City at risk over rivalries
The West Linn City Council is heartened by the 72 percent approval of those who voted for the police levy last week, and will continue to lead the effort when the measure is on the ballot in May.
Those who chose to exercise their franchise overwhelmingly recognized the worth of a safe community, a vibrant community.
Among those who did not vote were some who were so busy the measure never came onto their radar. Others didn't vote because they assumed the measure would pass anyway, not realizing the effect of the double-majority requirement. Some just lost track of the calendar.
As usual a few names of the dead, divorced/ separated and recently moved were inadvertently kept on the rolls. There were supporters who gave up hope because of the thermometer displays, and never sent in their ballots.
I can understand any and all of these situations.
What I do not understand is the coordinated effort of a particular group claiming to support a 'livable' West Linn working to defeat the levy. In doing so, this same group is dedicated to dismantling the police force, closing the library for days at a time and reducing West Linn residents' ability to use our parks.
How does that make West Linn more livable?
Our society has the equivalent of the purple finger that became a symbol of freedom in Iraq. It is called the voting record. Every citizen who votes has the fact that they cast a ballot duly recorded on Election Day, as well as those who are registered but fail to cast a ballot.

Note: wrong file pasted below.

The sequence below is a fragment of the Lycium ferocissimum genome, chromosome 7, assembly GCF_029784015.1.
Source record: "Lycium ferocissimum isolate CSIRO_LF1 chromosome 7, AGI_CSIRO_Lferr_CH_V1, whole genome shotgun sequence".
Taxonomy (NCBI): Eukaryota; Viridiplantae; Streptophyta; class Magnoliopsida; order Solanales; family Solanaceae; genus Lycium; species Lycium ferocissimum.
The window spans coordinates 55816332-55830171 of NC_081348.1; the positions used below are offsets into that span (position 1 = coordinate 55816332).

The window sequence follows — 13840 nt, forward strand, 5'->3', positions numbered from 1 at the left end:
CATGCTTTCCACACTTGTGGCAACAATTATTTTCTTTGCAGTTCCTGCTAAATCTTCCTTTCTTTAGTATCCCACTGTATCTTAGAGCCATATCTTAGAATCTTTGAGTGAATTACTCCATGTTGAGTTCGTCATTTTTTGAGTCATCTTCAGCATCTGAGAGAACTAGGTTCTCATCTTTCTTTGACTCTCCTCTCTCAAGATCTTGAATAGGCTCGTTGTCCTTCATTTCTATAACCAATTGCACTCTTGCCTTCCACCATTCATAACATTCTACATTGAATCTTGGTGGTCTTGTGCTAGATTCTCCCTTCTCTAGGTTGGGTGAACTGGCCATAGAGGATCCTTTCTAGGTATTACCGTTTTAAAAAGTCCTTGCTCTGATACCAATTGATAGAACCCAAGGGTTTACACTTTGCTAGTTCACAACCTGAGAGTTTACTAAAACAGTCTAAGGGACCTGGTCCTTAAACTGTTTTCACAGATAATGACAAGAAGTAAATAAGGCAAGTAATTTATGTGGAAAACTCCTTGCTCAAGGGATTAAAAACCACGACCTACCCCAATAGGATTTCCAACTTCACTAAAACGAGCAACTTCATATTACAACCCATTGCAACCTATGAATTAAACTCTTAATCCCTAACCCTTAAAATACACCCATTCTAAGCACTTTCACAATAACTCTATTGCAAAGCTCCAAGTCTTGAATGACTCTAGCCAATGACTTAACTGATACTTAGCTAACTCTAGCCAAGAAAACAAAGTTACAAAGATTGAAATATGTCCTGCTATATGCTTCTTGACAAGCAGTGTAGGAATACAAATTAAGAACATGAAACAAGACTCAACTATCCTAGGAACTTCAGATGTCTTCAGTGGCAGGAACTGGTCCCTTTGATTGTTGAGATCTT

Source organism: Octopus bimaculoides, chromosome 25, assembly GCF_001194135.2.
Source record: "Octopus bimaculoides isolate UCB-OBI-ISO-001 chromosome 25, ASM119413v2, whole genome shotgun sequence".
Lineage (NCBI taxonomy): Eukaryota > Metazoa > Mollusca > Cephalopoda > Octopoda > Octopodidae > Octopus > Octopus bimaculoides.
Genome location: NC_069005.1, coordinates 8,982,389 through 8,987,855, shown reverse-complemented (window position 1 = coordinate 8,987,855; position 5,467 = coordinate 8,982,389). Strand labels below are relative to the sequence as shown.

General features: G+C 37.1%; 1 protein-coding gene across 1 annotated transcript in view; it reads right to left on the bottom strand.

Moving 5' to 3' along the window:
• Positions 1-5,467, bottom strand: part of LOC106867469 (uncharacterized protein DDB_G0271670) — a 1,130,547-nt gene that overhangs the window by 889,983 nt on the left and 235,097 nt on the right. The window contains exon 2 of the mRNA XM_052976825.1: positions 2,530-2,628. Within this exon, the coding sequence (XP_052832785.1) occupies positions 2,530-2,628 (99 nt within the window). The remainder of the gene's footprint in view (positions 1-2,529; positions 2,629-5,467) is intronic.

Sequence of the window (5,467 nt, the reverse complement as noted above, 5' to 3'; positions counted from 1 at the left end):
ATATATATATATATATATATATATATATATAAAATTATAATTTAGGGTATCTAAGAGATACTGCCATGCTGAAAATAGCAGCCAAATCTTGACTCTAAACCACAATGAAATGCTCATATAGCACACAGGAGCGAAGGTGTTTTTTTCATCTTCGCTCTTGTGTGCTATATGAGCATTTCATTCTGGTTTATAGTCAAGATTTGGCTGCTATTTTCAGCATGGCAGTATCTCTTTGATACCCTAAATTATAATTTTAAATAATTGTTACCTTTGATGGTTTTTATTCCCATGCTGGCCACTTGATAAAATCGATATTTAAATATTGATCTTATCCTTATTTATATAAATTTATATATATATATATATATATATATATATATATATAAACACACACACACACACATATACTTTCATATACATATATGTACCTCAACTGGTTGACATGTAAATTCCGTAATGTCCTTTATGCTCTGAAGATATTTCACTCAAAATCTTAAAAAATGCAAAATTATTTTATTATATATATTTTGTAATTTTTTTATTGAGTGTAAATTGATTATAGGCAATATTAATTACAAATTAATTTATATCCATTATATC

Yes, a double-majority election means that throwing your ballot away is a powerful method of possibly affecting the outcome. But, if someone claims lofty ideals in public and then acts in private to destroy this community they need to be exposed, especially anyone who claims to be working for a livable community.
If you take the time to check the voting records you will find some fascinating results.
As hypocritical as that group has been, I am equally dismayed over the non-performance of some of our neighborhood association officers, those who come to this council demanding a police officer at every meeting and then turn around and campaign to defeat the funds to get it done.
Some neighborhood association leaders recognized the importance of continuing the police funds, and took a leadership role in trying to pass the levy.
The Willamette Neighborhood leaders spent long hours getting out the vote. You would normally expect other neighborhood leaders to be doing the same.
The city council is tired of hearing complaints about neighborhood associations taken over by individuals who try to shout louder, intimidate more or fan higher flames of dissension to achieve a narrow goal. It is time for the more sensible and mature citizens to take back their neighborhood associations.
I will encourage this city council to back you with every legal thing we can.
For example, the residents deserve the option of replacing their elected neighborhood officers mid-term, which should be incorporated into any final version of changes adopted by this council.
Neighborhood associations in West Linn usually strive to work with the city staff and other neighborhoods on issues such as emergency preparedness, beautification programs and the most vital issue of public safety. For any neighborhood association leader to work against the best interests of the residents of their neighborhood by reducing police protection is unconscionable.
One last comment: I don't care how much someone has a personality conflict with a council member or disagrees with the policies of the entire council, it is never appropriate to place the entire city at risk over a rivalry.
I ask everyone, friend and foe alike, to work to protect our families. On May 15, be sure to vote, and I would ask you to vote yes for the police levy.
Mike Gates is a West Linn resident and president of the West Linn City Council.